I thought I was the coolest person I knew because I made my own cultured butter. Then I decided I wanted to make my own Ricotta…I amaze myself.
Grocery store Ricotta was so dry and crumbly, even gritty. I found a brand of ricotta that I really liked at a small market. It was smooth and creamy. The problem? It was a 30 minute drive and cost $7.99 for and 8 ounce container. It just didn’t make sense to drive so far and spend so much.
I had a thought. If I can culture cream and make butter, surely I can make my own ricotta. Wouldn’t you know I had saved an article from a Bon Appetite magazine containing instructions on how to making ricotta. I went to work, but I wasn’t thrilled with the results. I just wasn’t getting enough curd out of a batch to make it worth my time and effort. I started to search and compare recipes. I made a few batches that were ok, but not great.
That’s when I decided to combine a few recipes and techniques. Voila! I had the ricotta I had always dreamed of. It was smooth and so creamy and I could get about 3 1/2 pounds of curd from a batch.
You will need:
1 gallon of whole milk (yes whole)
1 cup whipping cream
1 quart buttermilk
In a very large pot, pour in the gallon on milk. I’m using Winder Farms milk. I firmly believe in supporting local businesses and I know it’s fresh.
To the milk add 1 cup cream.
And 1 quart buttermilk.
Heat over medium/low heat. Only stir occasionally so that the milk doesn’t scorch on the bottom of the pan. Clip on a thermometer. You can use a candy thermometer or an instant read thermometer.
Heat the milk mixture until it reaches 200 degrees.
I’m over by a degree. No problem.
Notice how the curd has formed and separated from the whey.
Pour the warm ricotta/whey mixture into the strainer.
You will need to stir the ricotta gently to help remove the liquid whey. I like to scrape the sides of the strainer along the cheese cloth to allow the liquid to drain out.
You will be amazed at how much whey is left over. I had almost 3/4 of a gallon of whey.
Don’t think you are wasting a full gallon of milk. This whey is good stuff. I use the whey in place of the water in the crusty bread recipe. It gives the bread a sour dough flavor. I have used the whey in pancakes and waffles. It’s great to have on hand. I pour the whey into the milk container, label it and return to the refrigerator for later use. I’m searching for other uses of whey. Please let me know if you use whey for anything wonderful.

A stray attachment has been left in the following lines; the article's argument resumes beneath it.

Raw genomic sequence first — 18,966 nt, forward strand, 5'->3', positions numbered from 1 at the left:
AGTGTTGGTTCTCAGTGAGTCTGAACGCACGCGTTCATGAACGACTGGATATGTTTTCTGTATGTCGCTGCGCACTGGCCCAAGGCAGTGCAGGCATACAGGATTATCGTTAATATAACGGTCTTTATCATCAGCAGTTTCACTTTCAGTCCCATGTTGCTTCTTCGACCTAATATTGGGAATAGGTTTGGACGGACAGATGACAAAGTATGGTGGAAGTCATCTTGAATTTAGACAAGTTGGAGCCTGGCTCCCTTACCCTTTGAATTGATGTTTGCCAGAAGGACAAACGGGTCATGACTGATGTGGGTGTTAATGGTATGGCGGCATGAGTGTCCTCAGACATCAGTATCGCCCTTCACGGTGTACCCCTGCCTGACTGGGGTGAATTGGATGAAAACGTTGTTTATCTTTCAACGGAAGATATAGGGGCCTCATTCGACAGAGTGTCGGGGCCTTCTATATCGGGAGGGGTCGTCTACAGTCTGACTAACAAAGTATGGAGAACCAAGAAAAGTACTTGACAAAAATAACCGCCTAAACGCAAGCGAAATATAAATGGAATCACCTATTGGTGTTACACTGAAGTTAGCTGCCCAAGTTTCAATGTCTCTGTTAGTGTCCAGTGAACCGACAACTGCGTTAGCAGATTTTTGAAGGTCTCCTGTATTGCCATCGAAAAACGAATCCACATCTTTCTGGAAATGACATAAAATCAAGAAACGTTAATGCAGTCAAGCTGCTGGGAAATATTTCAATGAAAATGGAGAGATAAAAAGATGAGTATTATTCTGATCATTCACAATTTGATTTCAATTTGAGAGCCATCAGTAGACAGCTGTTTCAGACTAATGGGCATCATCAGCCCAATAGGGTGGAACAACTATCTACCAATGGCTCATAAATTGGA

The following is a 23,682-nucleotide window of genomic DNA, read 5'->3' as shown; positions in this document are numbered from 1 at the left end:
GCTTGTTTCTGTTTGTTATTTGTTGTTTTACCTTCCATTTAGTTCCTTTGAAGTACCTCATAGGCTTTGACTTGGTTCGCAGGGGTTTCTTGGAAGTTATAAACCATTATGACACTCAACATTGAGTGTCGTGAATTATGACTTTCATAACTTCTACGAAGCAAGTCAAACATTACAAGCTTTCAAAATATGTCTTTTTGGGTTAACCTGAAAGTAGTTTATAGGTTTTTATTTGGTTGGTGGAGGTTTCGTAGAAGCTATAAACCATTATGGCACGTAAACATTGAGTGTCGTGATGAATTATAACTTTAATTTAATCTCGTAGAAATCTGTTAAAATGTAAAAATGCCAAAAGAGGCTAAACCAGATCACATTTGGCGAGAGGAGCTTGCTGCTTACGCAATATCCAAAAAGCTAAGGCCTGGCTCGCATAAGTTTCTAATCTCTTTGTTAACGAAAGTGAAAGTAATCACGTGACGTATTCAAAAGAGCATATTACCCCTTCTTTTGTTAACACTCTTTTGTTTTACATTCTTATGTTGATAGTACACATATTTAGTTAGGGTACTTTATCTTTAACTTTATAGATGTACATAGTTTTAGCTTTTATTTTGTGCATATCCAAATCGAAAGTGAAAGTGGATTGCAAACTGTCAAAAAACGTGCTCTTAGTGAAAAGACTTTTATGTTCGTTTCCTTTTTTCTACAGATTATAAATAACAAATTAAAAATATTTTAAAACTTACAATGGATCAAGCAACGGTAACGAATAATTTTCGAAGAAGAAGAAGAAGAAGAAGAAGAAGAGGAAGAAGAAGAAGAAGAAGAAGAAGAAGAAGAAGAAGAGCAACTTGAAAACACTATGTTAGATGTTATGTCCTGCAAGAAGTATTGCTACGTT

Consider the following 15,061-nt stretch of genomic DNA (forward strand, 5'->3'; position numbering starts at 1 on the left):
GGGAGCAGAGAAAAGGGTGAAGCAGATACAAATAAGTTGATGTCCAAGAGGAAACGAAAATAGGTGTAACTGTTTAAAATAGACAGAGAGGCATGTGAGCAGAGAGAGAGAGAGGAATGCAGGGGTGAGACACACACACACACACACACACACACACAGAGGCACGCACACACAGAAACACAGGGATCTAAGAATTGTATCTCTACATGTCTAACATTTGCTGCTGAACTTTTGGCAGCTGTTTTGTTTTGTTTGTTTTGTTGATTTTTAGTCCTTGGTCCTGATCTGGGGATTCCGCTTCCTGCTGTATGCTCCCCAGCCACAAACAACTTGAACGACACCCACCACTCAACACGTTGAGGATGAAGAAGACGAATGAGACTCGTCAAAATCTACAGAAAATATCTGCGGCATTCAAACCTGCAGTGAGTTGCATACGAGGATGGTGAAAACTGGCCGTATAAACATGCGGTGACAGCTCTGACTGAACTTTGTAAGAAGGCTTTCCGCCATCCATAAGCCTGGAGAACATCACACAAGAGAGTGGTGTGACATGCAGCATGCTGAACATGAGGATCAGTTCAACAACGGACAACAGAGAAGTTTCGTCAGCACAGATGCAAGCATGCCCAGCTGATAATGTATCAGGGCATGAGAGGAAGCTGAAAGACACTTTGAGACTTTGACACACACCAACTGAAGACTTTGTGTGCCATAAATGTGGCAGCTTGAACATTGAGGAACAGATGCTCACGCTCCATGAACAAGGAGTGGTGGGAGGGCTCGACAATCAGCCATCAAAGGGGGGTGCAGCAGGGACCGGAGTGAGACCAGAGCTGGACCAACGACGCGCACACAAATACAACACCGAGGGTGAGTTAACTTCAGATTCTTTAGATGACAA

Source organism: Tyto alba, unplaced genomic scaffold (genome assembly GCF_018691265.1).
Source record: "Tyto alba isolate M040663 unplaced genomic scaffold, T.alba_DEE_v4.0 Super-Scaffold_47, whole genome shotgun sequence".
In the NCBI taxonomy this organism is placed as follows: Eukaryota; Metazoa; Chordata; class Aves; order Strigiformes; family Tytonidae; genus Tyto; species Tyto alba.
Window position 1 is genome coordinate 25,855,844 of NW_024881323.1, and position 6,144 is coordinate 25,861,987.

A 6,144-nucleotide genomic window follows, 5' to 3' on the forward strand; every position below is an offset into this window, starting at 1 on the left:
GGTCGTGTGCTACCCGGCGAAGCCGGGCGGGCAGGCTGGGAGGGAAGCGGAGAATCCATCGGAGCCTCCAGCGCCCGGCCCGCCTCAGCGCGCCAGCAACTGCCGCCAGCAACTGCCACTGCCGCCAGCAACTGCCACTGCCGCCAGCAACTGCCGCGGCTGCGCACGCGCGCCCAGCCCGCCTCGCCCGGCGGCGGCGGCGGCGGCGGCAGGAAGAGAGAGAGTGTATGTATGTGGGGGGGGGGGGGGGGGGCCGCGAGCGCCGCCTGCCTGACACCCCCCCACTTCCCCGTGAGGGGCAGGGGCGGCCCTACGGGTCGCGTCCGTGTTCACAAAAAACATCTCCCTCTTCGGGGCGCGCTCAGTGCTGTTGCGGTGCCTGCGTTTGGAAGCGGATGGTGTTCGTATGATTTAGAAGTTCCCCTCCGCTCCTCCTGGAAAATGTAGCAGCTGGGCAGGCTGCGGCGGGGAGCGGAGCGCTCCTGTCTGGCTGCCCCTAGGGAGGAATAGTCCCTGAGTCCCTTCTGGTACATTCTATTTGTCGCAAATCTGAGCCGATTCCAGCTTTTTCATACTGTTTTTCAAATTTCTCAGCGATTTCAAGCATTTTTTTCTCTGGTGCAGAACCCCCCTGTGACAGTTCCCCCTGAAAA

Fold the cheesecloth over the ricotta.
Place this in the refrigerator over night or 24 hours. This will allow more of the whey to drain out of the ricotta.
Remove the ricotta from the refrigerator. Notice that I have more whey that has drained off.
Remove the cheesecloth from the ricotta. I like to store my ricotta in glass containers with an airtight lid.
Side note: Glass is a new kick I’m on. I have pitched all plastic and I now store in glass containers…just because.
Another side note: I rinse out my cheesecloth and reuse it. I just wash it by hand and hang it to dry. It will last through several batches of ricotta.
You will be tickled pink. This batch produced almost 4 lbs of ricotta. The total cost was about $8. You can probably make it for less, but I purchased more pricey ingredients. (Supporting my local farmers)
During the past 48 hours I have made Buttermilk Ricotta Gelato (post coming soon), Lemon Ricotta pancakes (out of this world amazing), Buttermilk Ricotta Gnocchi, Asparagus Ricotta Walnut pizzas, and Buttermilk Ricotta Omelette’s with spring chives.
This is so creamy and delicious I can eat it with a spoon right from the jar.
Please don’t send me a comment stating the amount of fat I have consumed. I don’t want to know!
I’ll run it off tomorrow… or something….
Homemade Buttermilk Ricotta
1 gallon whole milk
1 cup cream
1 quart buttermilk
In a very large, heavy duty pot add the milk, cream and buttermilk. Heat over medium/low heat stirring only occasionally so the milk doesn’t scorch on the bottom of the pan. On the pot, clip on a candy thermometer or use an instant read thermometer. Heat the milk mixture to 200 degrees F. Remove from the heat and let the mixture stand for 30 minutes. Place a wire mesh strainer over a very large bowl or pot. Pour the mixture through a wire mesh strainer that has been lined with 4 layers of cheesecloth. Gently stir the curd to release the liquid or whey from the ricotta. Cover the ricotta completely with the ends of the cheesecloth. Leave in the strainer and place in the refrigerator over night or for 24 hours. Transfer ricotta to an airtight container and refrigerate until ready to use. Ricotta will last for about 7-10 days. Yield: 3 – 3 1/2 lbs.